Storm Wolf By Stephen Morris Genre: fantasy/historical fantasy
"LIBAHUNT!" Alexei breaks the terms of the wolf-magic he inherited from his grandfather and loses the ability to control the shapeshifting. His grandfather's magical wolf-pelt was meant to protect their rural village in 1880s Estonia by fighting the terrible storms in the sky but instead, it drives Alexei to kill, slaughtering his neighbors, his friends —even his family.
Heartbroken, Alexei flees his home in search of an enchanter to free him from this hideous curse. Wandering through Estonia, Latvia, Lithuania, Poland, and Bohemia, he encounters the Master of Wolves, who forces Alexei to terrorize and murder the local farmers, and the infamous Frau Bertha who traps all those who anger her by turning them into wolves. Will Alexei find a sorcerer who can free him?
"Morris' werewolf isn't a fur-coated romantic, but a refreshingly murky protagonist who's both flawed and sympathetic; he kills innocents, but never intentionally. There are quite a few werewolf onslaughts, which the author unflinchingly portrays as bloody and brutal.... A dark supernatural outing, featuring indelible characters as sharp as wolves' teeth." -- Kirkus Reviews
"...a unique weaving together and retelling of central and eastern European werewolf folk tales. Set in 1890, when such tales were still being told, Storm Wolf stands apart from contemporary myth and legend retellings... The magic--Alexei's battles with storm creatures, the conjuring of a snake demon from pipe smoke, a witch's talisman of skin stripped from a sailor--is extraordinarily well imagined and described here. Dollops of regional history and glimpses of customs and legends are fascinating." -- Blue Ink Review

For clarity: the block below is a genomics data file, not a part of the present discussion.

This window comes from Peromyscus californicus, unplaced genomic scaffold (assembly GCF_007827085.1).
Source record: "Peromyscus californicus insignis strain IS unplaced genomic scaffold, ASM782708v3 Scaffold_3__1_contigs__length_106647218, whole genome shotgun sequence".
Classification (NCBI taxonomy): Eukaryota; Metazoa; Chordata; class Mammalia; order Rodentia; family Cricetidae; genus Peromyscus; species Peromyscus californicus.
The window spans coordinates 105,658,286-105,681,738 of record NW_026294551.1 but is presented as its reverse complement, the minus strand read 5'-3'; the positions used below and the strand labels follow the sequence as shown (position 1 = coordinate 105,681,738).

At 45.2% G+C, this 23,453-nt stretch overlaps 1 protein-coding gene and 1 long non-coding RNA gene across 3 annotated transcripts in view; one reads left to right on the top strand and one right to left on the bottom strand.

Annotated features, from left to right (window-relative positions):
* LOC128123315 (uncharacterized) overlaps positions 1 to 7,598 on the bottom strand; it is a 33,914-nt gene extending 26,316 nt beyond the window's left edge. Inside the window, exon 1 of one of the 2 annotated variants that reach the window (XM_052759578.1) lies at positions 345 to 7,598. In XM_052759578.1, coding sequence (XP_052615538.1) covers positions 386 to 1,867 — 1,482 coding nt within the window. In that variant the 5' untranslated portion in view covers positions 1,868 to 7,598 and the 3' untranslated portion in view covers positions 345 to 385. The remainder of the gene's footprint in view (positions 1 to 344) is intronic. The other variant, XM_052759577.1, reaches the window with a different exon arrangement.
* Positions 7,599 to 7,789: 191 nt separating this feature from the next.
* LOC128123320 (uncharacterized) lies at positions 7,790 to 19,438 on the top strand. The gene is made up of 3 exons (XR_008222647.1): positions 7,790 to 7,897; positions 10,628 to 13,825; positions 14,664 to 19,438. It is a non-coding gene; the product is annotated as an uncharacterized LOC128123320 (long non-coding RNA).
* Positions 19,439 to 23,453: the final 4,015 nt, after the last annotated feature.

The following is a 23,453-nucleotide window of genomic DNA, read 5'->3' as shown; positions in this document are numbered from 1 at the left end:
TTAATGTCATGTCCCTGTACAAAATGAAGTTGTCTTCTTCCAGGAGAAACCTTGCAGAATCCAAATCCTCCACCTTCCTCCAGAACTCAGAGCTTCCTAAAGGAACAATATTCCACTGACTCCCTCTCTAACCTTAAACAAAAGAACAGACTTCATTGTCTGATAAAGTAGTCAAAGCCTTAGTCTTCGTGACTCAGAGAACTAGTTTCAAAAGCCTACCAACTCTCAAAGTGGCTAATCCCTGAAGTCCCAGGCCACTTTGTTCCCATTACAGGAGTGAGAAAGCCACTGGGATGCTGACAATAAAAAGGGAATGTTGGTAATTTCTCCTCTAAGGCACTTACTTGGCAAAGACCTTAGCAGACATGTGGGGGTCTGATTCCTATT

“…the beginning of the book also serves to give us a thorough grounding in the setting, which is impressively fleshed out by Morris, and provide an unusual as well as detailed folkloric background for the tale. Morris has done extensive research about the folklore, customs, daily lives, and language of the people of 19th-century Estonia, Latvia, and Lithuania, and it shows. Morris’s initial premise—that of a man who becomes a werewolf willingly to protect others—also puts a welcome and unusual spin on things.
Alexei is also a highly sympathetic, realistically flawed character who the author is clearly invested in, and this enthusiasm is infectious. Trouble seems to hound Alexei (forgive the pun), both as a result of his inner wolf and some seriously bad luck, and it’s easy to root for him to find peace with himself and the world. Morris also takes care to give us enough information about secondary characters for readers to care about what happens to them, sometimes—perhaps especially—when they are in danger of meeting bad ends.
Filled with details that make for a sincerely rendered world, peopled with characters who breathe; STORM WOLF is a thoughtfully constructed fantasy tale filled with emotion and action.” – Indie Reader
Chapter 1: Libahunt Edvin (Estonia, Winter 1815)